Transforming Brands to Endure

VW’s defining route as a heritage brand is one that should be revered.

What other brands can learn from VW, Carhartt, and Lego heritage brands, to become timeless.

At a glance:

  • VW survived a financial and public relations catastrophe that would have wrecked most brands
  • Modern consumers are flooded with more options than ever, but heritage brands have the luxury of using nostalgia to attract consumers
  • Purpose-driven businesses witness higher market share and growth – on average 3X faster than their competitors

VW has driven a long way since the days of Dieselgate in 2015, when it was revealed that their “clean diesel” cars were artificially rigged to meet EPA standards. For its transmission transgression, U.S. authorities have extracted $25 billion in fines, penalties, and civil damages for the 580,000 tainted diesels it sold in the U.S.

A financial and public relations catastrophe like this would have wrecked most brands, but VW has rolled on. In fact, it delivered 9.24 million vehicles in 2023 through its many brands – a growth of 12 percent over the previous year. The key to VW’s success has been tapping into their value as a heritage brand, utilizing timeless design that remains iconic generation after generation. In addition, they look for ways to tap into today’s consumers’ lives by addressing issues that matter.

What makes a brand a heritage brand?

A heritage brand, by definition, is a brand that possesses higher-than-average levels of brand equity, typically derived from operating for a longer-than-average period of time within their market. Brand recognition is a heritage brand’s greatest asset. Consumers have a familiarity and history with the brand. For car buyers, maybe their parents owned a VW, or perhaps it was their first car, or they saw it featured on the cover of the Beetle’s “Abbey Road” album or more recently as the “Transformer” character “Bumblebee.” 

Heritage can increase a brand’s value even if the consumer has no firsthand experience with it. Carhartt was founded in 1889 to make durable work clothes for manual laborers. For 100 years, it was a staple for blue collar workers. Then in the early 1990s, workwear became a hip fashion trend, especially amongst hipsters and hip-hop trendsetters. With its authenticity and long history, Carhartt became the “it” brand, and that popularity continues to this day.  

How heritage brands can leverage nostalgia marketing.

Modern consumers are flooded with more options than our parents and grandparents combined. Heritage brands have the luxury of using nostalgia to attract consumers. Nostalgia marketing creates a positive, emotional connection by using familiar ideas, concepts, songs, symbols and products from previous years, associating a brand with something for which customers have fond memories. Case in point, the iconic VW Beetle. Few cars in automotive history are as recognizable and revered, which is why VW was able to reintroduce it in 1998 after an almost twenty-year hiatus to great fanfare. Lego is another brand that’s great at leveraging nostalgia, especially by combining Lego with other nostalgic brands. This has led to an AFOL community, which stands for Adult Fans of Lego. Lego has created a whole line of TV themed products to attract these consumers, with shows like “The Office” and “The Mandalorian.”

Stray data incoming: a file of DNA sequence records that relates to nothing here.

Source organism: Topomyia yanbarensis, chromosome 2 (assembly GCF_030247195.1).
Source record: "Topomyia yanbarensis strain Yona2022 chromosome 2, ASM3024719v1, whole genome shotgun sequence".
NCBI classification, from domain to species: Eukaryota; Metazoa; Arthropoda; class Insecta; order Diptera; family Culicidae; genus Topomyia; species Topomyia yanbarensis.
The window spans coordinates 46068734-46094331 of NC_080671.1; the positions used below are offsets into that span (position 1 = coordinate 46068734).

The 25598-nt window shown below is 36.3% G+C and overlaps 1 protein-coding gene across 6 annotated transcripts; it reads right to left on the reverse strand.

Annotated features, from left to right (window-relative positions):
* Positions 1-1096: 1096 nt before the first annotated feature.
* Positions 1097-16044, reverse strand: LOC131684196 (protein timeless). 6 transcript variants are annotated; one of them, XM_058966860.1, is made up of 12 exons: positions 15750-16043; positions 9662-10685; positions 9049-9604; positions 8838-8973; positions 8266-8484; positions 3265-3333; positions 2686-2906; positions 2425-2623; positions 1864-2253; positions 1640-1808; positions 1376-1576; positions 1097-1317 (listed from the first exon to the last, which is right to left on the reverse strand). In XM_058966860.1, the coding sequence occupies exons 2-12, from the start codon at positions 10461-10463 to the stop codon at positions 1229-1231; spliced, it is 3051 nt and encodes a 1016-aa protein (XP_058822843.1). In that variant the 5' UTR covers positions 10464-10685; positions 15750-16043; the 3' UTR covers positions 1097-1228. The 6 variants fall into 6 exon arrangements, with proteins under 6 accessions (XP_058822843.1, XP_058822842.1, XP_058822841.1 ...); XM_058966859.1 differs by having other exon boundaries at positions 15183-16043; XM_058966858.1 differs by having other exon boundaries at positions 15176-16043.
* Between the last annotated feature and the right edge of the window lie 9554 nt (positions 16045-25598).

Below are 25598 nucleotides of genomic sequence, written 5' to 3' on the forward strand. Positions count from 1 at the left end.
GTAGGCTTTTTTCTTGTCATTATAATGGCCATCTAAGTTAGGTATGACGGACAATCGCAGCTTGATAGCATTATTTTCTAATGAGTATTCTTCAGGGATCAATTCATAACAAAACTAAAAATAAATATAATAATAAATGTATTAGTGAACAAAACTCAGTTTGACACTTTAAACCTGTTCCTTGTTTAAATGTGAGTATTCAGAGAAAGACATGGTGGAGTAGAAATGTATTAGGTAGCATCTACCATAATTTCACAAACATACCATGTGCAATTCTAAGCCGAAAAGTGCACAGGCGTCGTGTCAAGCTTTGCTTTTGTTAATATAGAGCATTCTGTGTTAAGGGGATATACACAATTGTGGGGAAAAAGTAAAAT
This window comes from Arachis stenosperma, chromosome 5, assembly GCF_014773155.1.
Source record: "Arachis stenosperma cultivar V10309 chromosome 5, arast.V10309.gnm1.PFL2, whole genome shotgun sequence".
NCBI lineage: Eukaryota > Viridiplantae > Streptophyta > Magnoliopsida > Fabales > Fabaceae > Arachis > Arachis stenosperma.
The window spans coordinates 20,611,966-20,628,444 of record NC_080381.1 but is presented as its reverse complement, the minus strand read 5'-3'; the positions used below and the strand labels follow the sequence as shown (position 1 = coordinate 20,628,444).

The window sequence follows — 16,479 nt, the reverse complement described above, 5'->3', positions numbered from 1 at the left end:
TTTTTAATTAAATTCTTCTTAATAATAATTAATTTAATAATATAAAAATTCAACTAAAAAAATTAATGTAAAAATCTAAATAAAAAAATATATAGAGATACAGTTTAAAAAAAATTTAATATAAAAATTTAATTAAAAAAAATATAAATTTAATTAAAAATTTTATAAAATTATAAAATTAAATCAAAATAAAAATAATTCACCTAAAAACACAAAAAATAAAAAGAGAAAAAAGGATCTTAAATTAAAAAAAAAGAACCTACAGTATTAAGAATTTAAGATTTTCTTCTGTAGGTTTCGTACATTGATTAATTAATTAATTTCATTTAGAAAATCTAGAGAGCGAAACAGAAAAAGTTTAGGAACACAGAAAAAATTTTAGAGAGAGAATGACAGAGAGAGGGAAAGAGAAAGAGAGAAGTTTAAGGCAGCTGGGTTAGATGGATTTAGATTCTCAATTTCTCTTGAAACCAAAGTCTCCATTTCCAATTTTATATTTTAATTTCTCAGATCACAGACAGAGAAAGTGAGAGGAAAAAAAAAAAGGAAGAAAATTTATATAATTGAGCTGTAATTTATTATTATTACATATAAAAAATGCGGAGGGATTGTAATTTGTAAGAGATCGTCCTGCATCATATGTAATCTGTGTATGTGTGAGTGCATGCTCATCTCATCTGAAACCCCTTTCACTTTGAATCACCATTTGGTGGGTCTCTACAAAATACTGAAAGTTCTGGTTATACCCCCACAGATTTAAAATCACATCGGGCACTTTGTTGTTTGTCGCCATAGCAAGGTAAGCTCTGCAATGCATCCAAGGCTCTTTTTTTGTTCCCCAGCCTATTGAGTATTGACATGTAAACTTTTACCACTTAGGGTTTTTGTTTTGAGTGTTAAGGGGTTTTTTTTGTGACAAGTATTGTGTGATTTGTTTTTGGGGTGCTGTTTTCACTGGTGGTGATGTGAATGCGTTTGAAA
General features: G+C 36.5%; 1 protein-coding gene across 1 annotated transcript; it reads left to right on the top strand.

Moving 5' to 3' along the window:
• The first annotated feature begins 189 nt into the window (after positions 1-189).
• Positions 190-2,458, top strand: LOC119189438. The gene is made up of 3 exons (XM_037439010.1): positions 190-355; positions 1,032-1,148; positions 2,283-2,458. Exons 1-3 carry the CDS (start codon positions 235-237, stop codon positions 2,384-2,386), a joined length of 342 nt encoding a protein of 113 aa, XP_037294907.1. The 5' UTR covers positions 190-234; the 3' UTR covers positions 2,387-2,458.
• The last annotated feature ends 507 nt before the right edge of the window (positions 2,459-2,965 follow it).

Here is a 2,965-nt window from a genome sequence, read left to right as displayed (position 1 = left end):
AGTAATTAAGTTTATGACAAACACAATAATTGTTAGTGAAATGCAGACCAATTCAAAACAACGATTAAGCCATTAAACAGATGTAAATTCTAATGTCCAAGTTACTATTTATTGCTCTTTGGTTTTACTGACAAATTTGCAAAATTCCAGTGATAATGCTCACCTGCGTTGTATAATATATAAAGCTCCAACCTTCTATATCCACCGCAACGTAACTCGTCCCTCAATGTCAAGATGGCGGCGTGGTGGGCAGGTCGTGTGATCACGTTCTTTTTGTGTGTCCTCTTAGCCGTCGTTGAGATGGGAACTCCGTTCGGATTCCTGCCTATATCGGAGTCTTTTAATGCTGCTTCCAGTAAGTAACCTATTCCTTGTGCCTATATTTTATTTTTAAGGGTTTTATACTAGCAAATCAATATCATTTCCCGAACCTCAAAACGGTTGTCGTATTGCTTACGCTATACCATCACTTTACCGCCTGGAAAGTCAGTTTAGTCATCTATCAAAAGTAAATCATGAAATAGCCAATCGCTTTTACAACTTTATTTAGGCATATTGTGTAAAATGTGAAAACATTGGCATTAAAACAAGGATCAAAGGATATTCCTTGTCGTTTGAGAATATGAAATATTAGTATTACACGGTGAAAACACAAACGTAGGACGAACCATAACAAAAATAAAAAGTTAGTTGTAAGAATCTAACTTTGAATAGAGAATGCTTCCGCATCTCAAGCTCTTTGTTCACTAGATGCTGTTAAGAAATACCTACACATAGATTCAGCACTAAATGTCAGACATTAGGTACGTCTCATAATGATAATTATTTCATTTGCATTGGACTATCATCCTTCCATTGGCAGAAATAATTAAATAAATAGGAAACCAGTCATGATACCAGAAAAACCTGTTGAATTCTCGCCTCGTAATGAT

Heritage brands need to tap into consumers’ lives in ways that truly matter.

But nostalgia isn’t enough. Consumer’s priorities are changing, and they don’t care about what brands have done before. They need to know what brands can offer them now that resonates in 2024. Over three quarters (76%) of Gen Zers said brands should address diversity, compared with 46% of Boomers. And purpose-driven businesses witness higher market share and growth – on average 3X faster than their competitors.

VW ID Buzz

VW once again has found a way to make timeless design timely with the release of its ID.Buzz. This new vehicle is reminiscent of the iconic Microbus introduced by VW in 1949 that became associated with the Hippie movement, but also provided transportation for large families long before the minivan came along. The ID.Buzz combines past and present in a meaningful way by being all-electric, recognizing that environment-conscience consumers share common ground with their Hippie forefathers. Demand is so great for the new vehicle that VW won’t take preorders for fear of disappointing consumers as they try to keep manufacturing up with demand – perhaps a lesson learned from their dark diesel days.

Doing things the right way is the best way to remain relevant.

With today’s fast changing marketplace and faster changing consumers, it can be hard for brands – even long-lasting heritage brands – to know the best route forward. A trademark of timeless design is how it simplifies as it evolves. Timeless brands do the same. Simply remain true to your brand heritage and true to what consumer’s value, and the road ahead will be smooth with be many loyal customers coming along for the ride.

Keys to Success:

                  • Understanding what consumer’s value most

                  • Evolving brand heritage to meet consumer’s lifestyle

                  • Finding harmony between following current trends and timeless design

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